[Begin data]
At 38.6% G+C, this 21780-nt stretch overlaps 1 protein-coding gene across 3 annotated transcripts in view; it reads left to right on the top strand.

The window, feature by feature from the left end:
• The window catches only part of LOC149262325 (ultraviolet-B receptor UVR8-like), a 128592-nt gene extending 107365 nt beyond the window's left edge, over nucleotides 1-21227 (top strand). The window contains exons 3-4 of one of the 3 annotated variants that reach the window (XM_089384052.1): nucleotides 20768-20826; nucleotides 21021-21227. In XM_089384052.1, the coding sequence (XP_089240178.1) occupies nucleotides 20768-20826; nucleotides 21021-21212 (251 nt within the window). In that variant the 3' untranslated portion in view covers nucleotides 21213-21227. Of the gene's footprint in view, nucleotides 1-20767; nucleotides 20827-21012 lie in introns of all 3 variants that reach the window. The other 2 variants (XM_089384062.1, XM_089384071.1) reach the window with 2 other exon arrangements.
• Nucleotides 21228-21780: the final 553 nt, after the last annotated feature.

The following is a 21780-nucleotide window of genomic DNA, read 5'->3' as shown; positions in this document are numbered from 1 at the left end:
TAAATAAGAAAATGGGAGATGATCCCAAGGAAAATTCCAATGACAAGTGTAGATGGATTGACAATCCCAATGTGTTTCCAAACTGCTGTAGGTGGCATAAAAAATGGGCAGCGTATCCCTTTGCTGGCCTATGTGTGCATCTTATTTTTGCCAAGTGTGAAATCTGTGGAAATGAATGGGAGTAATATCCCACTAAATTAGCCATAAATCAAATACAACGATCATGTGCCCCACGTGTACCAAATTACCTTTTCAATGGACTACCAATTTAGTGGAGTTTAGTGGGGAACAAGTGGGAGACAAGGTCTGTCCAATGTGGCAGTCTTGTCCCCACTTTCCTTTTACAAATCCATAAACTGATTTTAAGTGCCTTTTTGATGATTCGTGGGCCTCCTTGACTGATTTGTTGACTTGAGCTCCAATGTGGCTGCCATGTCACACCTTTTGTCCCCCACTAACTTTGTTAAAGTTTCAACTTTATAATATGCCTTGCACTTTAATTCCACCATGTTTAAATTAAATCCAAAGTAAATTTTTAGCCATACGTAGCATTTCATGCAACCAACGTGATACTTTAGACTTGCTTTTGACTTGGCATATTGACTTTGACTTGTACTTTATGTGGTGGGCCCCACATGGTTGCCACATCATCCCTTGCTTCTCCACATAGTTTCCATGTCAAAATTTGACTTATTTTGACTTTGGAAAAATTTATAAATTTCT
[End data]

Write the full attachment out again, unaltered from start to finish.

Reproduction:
At 38.6% G+C, this 21780-nt stretch overlaps 1 protein-coding gene across 3 annotated transcripts in view; it reads left to right on the top strand.

The window, feature by feature from the left end:
• The window catches only part of LOC149262325 (ultraviolet-B receptor UVR8-like), a 128592-nt gene extending 107365 nt beyond the window's left edge, over nucleotides 1-21227 (top strand). The window contains exons 3-4 of one of the 3 annotated variants that reach the window (XM_089384052.1): nucleotides 20768-20826; nucleotides 21021-21227. In XM_089384052.1, the coding sequence (XP_089240178.1) occupies nucleotides 20768-20826; nucleotides 21021-21212 (251 nt within the window). In that variant the 3' untranslated portion in view covers nucleotides 21213-21227. Of the gene's footprint in view, nucleotides 1-20767; nucleotides 20827-21012 lie in introns of all 3 variants that reach the window. The other 2 variants (XM_089384062.1, XM_089384071.1) reach the window with 2 other exon arrangements.
• Nucleotides 21228-21780: the final 553 nt, after the last annotated feature.

The following is a 21780-nucleotide window of genomic DNA, read 5'->3' as shown; positions in this document are numbered from 1 at the left end:
TAAATAAGAAAATGGGAGATGATCCCAAGGAAAATTCCAATGACAAGTGTAGATGGATTGACAATCCCAATGTGTTTCCAAACTGCTGTAGGTGGCATAAAAAATGGGCAGCGTATCCCTTTGCTGGCCTATGTGTGCATCTTATTTTTGCCAAGTGTGAAATCTGTGGAAATGAATGGGAGTAATATCCCACTAAATTAGCCATAAATCAAATACAACGATCATGTGCCCCACGTGTACCAAATTACCTTTTCAATGGACTACCAATTTAGTGGAGTTTAGTGGGGAACAAGTGGGAGACAAGGTCTGTCCAATGTGGCAGTCTTGTCCCCACTTTCCTTTTACAAATCCATAAACTGATTTTAAGTGCCTTTTTGATGATTCGTGGGCCTCCTTGACTGATTTGTTGACTTGAGCTCCAATGTGGCTGCCATGTCACACCTTTTGTCCCCCACTAACTTTGTTAAAGTTTCAACTTTATAATATGCCTTGCACTTTAATTCCACCATGTTTAAATTAAATCCAAAGTAAATTTTTAGCCATACGTAGCATTTCATGCAACCAACGTGATACTTTAGACTTGCTTTTGACTTGGCATATTGACTTTGACTTGTACTTTATGTGGTGGGCCCCACATGGTTGCCACATCATCCCTTGCTTCTCCACATAGTTTCCATGTCAAAATTTGACTTATTTTGACTTTGGAAAAATTTATAAATTTCT